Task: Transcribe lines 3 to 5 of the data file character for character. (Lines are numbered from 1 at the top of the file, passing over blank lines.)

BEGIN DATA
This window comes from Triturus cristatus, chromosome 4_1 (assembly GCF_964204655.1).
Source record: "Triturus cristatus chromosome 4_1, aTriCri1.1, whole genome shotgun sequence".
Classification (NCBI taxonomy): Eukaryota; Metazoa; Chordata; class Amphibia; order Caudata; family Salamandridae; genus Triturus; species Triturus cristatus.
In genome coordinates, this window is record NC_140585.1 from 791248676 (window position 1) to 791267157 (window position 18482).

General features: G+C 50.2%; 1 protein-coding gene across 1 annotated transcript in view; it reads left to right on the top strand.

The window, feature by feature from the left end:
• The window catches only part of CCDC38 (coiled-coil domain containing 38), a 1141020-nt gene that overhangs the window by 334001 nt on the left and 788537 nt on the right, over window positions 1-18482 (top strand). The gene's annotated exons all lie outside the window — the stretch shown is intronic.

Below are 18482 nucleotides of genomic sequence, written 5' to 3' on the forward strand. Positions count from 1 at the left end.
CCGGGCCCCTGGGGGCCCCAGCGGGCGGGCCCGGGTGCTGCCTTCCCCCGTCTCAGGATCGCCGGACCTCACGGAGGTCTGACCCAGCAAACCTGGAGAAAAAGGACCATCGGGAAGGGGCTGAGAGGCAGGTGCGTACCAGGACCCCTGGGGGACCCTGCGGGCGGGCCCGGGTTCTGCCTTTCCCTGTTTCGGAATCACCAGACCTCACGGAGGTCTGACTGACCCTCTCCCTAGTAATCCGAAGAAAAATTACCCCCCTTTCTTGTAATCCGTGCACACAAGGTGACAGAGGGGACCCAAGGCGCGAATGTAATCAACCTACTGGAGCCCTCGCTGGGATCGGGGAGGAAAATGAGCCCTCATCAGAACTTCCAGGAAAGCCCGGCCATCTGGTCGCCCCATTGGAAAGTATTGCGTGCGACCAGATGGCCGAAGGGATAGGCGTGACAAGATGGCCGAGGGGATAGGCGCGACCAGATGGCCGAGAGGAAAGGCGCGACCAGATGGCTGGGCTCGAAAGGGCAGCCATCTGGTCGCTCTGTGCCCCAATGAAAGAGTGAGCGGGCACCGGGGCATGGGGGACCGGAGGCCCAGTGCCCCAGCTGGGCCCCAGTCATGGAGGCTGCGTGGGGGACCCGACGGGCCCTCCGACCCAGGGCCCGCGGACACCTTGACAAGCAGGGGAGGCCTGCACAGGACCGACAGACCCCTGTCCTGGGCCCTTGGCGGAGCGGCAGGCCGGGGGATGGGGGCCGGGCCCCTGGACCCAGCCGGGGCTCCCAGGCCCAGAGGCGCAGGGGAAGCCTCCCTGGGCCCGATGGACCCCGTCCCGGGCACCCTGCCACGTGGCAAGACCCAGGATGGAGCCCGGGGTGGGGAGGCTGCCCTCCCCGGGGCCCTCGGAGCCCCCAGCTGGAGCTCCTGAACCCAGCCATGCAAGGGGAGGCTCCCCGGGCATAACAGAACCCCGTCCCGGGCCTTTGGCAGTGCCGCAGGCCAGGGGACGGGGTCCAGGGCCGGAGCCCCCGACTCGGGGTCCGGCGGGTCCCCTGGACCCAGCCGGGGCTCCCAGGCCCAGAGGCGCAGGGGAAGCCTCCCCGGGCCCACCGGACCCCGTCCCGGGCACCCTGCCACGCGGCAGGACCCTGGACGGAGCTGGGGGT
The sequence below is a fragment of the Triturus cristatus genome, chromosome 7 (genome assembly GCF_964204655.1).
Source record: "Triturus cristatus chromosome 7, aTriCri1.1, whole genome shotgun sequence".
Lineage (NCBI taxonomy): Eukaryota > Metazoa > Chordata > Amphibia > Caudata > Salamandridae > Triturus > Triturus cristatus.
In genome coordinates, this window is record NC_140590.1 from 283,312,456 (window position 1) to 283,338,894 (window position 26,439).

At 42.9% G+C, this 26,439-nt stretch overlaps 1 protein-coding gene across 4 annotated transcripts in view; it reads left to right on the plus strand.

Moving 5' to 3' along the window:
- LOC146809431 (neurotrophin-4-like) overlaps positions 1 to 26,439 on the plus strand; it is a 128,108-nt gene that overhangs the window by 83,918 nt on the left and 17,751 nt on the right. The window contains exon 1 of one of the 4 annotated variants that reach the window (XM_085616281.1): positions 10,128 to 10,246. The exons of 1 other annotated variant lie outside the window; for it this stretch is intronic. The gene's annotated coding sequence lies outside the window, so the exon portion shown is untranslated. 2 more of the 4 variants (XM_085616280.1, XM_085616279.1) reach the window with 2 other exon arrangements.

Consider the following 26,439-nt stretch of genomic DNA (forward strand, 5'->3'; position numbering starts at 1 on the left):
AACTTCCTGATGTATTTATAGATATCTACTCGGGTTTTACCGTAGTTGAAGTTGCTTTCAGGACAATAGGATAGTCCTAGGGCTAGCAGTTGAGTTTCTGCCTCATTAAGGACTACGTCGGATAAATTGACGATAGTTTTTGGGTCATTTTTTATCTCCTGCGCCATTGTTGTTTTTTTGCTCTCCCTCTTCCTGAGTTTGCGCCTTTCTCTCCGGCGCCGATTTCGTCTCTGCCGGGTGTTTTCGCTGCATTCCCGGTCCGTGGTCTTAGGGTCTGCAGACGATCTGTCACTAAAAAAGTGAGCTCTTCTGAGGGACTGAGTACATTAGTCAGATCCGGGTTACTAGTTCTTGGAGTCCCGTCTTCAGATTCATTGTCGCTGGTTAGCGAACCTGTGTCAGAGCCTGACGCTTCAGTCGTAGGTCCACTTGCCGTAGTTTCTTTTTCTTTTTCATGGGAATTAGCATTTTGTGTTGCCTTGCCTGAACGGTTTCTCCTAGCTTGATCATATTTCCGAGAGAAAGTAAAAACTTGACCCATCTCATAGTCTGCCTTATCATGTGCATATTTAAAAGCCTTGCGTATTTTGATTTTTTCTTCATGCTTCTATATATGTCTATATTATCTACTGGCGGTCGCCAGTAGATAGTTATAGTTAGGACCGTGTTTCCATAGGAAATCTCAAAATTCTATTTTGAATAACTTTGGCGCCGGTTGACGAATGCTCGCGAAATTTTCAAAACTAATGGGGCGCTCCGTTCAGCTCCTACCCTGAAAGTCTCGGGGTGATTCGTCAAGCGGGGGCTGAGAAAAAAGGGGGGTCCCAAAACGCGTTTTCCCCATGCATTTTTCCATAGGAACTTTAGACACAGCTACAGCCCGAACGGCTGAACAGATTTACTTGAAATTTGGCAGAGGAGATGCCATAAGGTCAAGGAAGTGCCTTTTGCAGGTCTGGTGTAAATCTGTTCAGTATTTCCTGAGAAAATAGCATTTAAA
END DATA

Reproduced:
Classification (NCBI taxonomy): Eukaryota; Metazoa; Chordata; class Amphibia; order Caudata; family Salamandridae; genus Triturus; species Triturus cristatus.
In genome coordinates, this window is record NC_140585.1 from 791248676 (window position 1) to 791267157 (window position 18482).

General features: G+C 50.2%; 1 protein-coding gene across 1 annotated transcript in view; it reads left to right on the top strand.